DSL, Cable, Or Fiber?

By August 31, 2018Uncategorized
DSL, Cable, Or Fiber?

People looking for a good internet connection today will generally have three options:  DSL, cable, and fiber.  These three systems use different methods of moving information around, and recently all three have at least claimed to support a gigabit internet connection.  Assuming that’s true in your area, it brings up an important question:  when the speed is the same for all three, which connection type is best?  DSL, cable, and fiber connections each have some unique characteristics that set them apart.


DSL, or digital subscriber line, is the modern version of the old dial-up connections of the 1990s.  A DSL connection uses your phone lines the same as dial-up internet, but the new system can deliver broadband speeds and stay open even when you make calls with your home phone.  Most DSL connections are slower than cable lines, but you get a dedicated connection and some DSL providers are promising upgrades to gigabit internet speeds.  However, DSL has one major drawback:  the farther you are from your provider, the slower your connection becomes.


Cable connections have been the standard for speed for a long time thanks to how they’re consistently faster than the dial-up and DSL speeds of the day.  In fact, it’s not hard to find a cable connection today that can handle 100 megabit speeds.  However, the main issue with cable internet is the fact that you have to share that speed with your neighbors.  This means that when everyone uses their home internet in the evenings, everyone has to deal with slower speeds and buffering videos.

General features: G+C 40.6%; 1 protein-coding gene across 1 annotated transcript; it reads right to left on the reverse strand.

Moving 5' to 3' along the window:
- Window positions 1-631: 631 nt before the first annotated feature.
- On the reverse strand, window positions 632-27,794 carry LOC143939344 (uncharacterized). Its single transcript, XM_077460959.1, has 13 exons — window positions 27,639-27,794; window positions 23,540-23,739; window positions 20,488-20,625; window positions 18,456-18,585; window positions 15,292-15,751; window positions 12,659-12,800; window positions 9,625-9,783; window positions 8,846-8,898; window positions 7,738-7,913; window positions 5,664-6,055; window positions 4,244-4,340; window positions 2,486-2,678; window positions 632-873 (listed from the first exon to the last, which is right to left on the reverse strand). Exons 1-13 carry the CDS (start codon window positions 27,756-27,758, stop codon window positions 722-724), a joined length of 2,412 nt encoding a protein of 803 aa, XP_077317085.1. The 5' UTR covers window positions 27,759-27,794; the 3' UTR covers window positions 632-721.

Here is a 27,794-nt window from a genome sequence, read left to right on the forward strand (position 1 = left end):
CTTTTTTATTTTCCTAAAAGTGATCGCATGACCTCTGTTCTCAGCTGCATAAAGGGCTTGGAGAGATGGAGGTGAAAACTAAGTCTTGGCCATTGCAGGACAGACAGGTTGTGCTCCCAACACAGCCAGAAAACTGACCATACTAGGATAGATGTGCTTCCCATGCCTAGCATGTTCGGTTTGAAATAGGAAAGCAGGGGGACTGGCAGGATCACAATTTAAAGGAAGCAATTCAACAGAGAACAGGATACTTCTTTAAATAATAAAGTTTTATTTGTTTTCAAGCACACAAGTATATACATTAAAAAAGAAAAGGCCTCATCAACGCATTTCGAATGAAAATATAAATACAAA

Fiber-optic cables use the speed of light to transfer information rather than the speed of electricity.  The difference between these speeds is how fiber connections can offer gigabit internet right out of the gate and do so with dedicated connections for every subscriber.  The other two connection types are pushing themselves to reach gigabit speeds, but fiber internet has the potential to go several times faster within just a few years.  Fiber’s biggest problem is that it needs its own infrastructure, and while that infrastructure is quickly growing it’s still relatively hard to find and relatively expensive.

Still, as time goes on more ISPs will lay more cables and prices will drop, so fiber’s downsides won’t be downsides forever.  So if you have an available fiber internet connection where you live, you should consider switching over to see what it’s like.  Between the gigabit internet speed, the dedicated connection, and the symmetrical upload and download speeds, there’s plenty to like.